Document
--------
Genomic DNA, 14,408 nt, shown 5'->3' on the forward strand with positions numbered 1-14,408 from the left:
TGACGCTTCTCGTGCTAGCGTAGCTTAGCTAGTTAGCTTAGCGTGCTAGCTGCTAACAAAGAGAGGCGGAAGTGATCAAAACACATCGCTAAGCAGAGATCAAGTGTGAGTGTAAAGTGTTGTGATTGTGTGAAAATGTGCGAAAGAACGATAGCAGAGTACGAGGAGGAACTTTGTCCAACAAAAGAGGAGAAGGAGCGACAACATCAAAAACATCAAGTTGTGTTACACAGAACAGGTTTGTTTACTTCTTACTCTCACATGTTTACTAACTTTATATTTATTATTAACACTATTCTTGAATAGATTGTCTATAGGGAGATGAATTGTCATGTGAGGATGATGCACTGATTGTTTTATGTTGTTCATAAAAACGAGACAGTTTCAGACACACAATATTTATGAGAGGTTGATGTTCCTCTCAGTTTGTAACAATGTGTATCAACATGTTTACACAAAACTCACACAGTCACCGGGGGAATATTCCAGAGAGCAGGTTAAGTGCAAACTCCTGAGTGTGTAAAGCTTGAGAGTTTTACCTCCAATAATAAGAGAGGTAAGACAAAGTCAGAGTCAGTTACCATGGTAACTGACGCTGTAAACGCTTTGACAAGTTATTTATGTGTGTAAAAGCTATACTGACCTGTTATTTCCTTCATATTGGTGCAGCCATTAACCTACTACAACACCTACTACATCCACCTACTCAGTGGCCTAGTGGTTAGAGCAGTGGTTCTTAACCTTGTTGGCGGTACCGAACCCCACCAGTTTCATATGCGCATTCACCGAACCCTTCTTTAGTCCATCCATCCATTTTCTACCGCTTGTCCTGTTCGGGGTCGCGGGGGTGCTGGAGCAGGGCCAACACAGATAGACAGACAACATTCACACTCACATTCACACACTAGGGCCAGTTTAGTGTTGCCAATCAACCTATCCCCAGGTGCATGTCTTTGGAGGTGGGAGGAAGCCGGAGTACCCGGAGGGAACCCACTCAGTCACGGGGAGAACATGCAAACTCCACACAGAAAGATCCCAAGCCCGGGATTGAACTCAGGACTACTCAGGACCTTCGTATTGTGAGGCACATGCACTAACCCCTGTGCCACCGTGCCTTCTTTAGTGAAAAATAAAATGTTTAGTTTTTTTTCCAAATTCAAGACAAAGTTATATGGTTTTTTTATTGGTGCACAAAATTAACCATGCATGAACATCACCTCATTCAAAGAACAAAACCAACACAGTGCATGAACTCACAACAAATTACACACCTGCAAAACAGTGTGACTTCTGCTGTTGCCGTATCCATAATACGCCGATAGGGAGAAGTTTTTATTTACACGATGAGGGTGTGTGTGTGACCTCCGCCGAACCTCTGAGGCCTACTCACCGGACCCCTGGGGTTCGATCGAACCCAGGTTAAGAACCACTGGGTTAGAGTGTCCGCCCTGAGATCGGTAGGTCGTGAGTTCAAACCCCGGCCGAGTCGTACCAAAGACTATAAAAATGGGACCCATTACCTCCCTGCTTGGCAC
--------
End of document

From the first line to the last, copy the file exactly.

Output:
Genomic DNA, 14,408 nt, shown 5'->3' on the forward strand with positions numbered 1-14,408 from the left:
TGACGCTTCTCGTGCTAGCGTAGCTTAGCTAGTTAGCTTAGCGTGCTAGCTGCTAACAAAGAGAGGCGGAAGTGATCAAAACACATCGCTAAGCAGAGATCAAGTGTGAGTGTAAAGTGTTGTGATTGTGTGAAAATGTGCGAAAGAACGATAGCAGAGTACGAGGAGGAACTTTGTCCAACAAAAGAGGAGAAGGAGCGACAACATCAAAAACATCAAGTTGTGTTACACAGAACAGGTTTGTTTACTTCTTACTCTCACATGTTTACTAACTTTATATTTATTATTAACACTATTCTTGAATAGATTGTCTATAGGGAGATGAATTGTCATGTGAGGATGATGCACTGATTGTTTTATGTTGTTCATAAAAACGAGACAGTTTCAGACACACAATATTTATGAGAGGTTGATGTTCCTCTCAGTTTGTAACAATGTGTATCAACATGTTTACACAAAACTCACACAGTCACCGGGGGAATATTCCAGAGAGCAGGTTAAGTGCAAACTCCTGAGTGTGTAAAGCTTGAGAGTTTTACCTCCAATAATAAGAGAGGTAAGACAAAGTCAGAGTCAGTTACCATGGTAACTGACGCTGTAAACGCTTTGACAAGTTATTTATGTGTGTAAAAGCTATACTGACCTGTTATTTCCTTCATATTGGTGCAGCCATTAACCTACTACAACACCTACTACATCCACCTACTCAGTGGCCTAGTGGTTAGAGCAGTGGTTCTTAACCTTGTTGGCGGTACCGAACCCCACCAGTTTCATATGCGCATTCACCGAACCCTTCTTTAGTCCATCCATCCATTTTCTACCGCTTGTCCTGTTCGGGGTCGCGGGGGTGCTGGAGCAGGGCCAACACAGATAGACAGACAACATTCACACTCACATTCACACACTAGGGCCAGTTTAGTGTTGCCAATCAACCTATCCCCAGGTGCATGTCTTTGGAGGTGGGAGGAAGCCGGAGTACCCGGAGGGAACCCACTCAGTCACGGGGAGAACATGCAAACTCCACACAGAAAGATCCCAAGCCCGGGATTGAACTCAGGACTACTCAGGACCTTCGTATTGTGAGGCACATGCACTAACCCCTGTGCCACCGTGCCTTCTTTAGTGAAAAATAAAATGTTTAGTTTTTTTTCCAAATTCAAGACAAAGTTATATGGTTTTTTTATTGGTGCACAAAATTAACCATGCATGAACATCACCTCATTCAAAGAACAAAACCAACACAGTGCATGAACTCACAACAAATTACACACCTGCAAAACAGTGTGACTTCTGCTGTTGCCGTATCCATAATACGCCGATAGGGAGAAGTTTTTATTTACACGATGAGGGTGTGTGTGTGACCTCCGCCGAACCTCTGAGGCCTACTCACCGGACCCCTGGGGTTCGATCGAACCCAGGTTAAGAACCACTGGGTTAGAGTGTCCGCCCTGAGATCGGTAGGTCGTGAGTTCAAACCCCGGCCGAGTCGTACCAAAGACTATAAAAATGGGACCCATTACCTCCCTGCTTGGCAC